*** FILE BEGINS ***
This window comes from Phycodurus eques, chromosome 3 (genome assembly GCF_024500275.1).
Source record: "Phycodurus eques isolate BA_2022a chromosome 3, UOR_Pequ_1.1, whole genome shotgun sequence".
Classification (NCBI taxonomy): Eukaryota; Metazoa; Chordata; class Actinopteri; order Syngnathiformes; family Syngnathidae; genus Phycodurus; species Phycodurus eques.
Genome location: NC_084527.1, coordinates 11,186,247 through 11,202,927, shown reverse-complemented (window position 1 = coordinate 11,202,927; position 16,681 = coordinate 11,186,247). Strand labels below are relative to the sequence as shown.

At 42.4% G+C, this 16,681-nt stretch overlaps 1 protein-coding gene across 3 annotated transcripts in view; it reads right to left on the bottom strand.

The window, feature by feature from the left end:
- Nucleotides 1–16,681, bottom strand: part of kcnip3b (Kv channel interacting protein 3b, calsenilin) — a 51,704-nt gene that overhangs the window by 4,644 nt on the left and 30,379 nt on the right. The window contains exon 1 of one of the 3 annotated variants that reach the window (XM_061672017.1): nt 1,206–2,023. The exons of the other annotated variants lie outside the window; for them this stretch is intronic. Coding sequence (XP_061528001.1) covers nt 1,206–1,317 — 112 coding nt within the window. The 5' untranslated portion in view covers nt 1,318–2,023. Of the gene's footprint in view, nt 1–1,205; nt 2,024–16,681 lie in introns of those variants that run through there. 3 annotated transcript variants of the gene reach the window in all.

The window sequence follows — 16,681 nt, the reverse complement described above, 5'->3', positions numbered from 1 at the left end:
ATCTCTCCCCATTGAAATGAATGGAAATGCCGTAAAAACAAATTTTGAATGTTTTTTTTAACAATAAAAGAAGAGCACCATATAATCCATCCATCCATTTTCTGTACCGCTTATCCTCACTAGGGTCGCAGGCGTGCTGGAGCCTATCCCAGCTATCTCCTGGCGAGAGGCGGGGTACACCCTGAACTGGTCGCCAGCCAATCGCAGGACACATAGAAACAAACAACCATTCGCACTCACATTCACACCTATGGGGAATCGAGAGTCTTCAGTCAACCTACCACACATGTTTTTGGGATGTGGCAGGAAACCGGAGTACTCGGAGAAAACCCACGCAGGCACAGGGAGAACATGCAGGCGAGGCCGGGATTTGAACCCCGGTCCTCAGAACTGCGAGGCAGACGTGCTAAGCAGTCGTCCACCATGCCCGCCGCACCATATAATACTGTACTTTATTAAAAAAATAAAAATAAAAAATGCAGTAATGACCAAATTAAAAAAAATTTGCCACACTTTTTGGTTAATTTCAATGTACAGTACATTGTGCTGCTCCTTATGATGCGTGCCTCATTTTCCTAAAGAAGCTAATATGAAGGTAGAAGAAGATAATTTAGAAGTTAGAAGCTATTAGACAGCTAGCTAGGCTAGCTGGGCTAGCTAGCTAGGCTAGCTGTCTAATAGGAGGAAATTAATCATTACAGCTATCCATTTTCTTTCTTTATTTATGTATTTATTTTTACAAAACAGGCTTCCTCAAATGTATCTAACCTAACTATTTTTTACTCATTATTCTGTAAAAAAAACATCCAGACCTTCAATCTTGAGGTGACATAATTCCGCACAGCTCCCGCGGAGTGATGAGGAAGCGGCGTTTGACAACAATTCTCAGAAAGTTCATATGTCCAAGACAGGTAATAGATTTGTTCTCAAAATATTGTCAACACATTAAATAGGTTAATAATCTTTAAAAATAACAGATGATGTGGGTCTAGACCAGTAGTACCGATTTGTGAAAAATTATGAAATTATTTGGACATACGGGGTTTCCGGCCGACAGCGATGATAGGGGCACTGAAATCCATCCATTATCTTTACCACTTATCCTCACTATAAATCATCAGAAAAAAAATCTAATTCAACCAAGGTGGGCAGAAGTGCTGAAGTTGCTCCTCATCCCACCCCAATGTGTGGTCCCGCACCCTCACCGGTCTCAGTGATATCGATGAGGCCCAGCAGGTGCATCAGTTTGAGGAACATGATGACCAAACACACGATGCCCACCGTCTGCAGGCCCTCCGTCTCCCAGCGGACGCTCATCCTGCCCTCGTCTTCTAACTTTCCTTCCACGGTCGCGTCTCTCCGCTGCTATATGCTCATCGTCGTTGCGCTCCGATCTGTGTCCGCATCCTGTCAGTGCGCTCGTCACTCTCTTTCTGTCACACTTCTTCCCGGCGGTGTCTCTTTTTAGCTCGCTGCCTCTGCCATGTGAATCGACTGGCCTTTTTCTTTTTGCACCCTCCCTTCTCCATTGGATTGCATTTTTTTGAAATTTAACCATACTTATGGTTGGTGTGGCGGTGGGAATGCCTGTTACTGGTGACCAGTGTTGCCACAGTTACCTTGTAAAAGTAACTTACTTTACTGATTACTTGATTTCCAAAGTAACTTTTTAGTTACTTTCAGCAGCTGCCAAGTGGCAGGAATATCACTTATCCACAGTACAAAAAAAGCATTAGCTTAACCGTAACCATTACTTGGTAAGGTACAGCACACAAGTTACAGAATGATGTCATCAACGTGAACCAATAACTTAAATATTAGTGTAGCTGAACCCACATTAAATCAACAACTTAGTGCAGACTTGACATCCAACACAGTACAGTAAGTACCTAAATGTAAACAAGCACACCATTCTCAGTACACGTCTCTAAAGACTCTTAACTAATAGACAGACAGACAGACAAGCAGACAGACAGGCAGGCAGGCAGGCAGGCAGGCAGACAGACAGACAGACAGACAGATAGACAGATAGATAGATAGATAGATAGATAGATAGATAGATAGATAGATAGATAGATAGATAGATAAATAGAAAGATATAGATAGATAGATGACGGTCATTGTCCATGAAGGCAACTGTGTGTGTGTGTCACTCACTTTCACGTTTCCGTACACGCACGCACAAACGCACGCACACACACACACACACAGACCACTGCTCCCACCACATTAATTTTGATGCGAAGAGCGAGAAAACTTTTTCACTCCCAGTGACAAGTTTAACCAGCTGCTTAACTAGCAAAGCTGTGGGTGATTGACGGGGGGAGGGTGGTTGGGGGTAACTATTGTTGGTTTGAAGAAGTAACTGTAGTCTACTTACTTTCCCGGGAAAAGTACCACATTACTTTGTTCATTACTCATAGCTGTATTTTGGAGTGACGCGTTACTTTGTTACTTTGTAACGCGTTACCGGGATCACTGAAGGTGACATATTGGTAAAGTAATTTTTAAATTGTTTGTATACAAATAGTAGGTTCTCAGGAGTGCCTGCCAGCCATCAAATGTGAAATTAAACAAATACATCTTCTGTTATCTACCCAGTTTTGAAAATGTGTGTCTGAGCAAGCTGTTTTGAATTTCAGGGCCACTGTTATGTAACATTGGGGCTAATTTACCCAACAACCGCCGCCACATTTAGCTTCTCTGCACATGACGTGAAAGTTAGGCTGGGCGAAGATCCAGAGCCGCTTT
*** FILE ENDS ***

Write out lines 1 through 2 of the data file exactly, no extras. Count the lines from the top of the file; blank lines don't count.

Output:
This window comes from Phycodurus eques, chromosome 3 (genome assembly GCF_024500275.1).
Source record: "Phycodurus eques isolate BA_2022a chromosome 3, UOR_Pequ_1.1, whole genome shotgun sequence".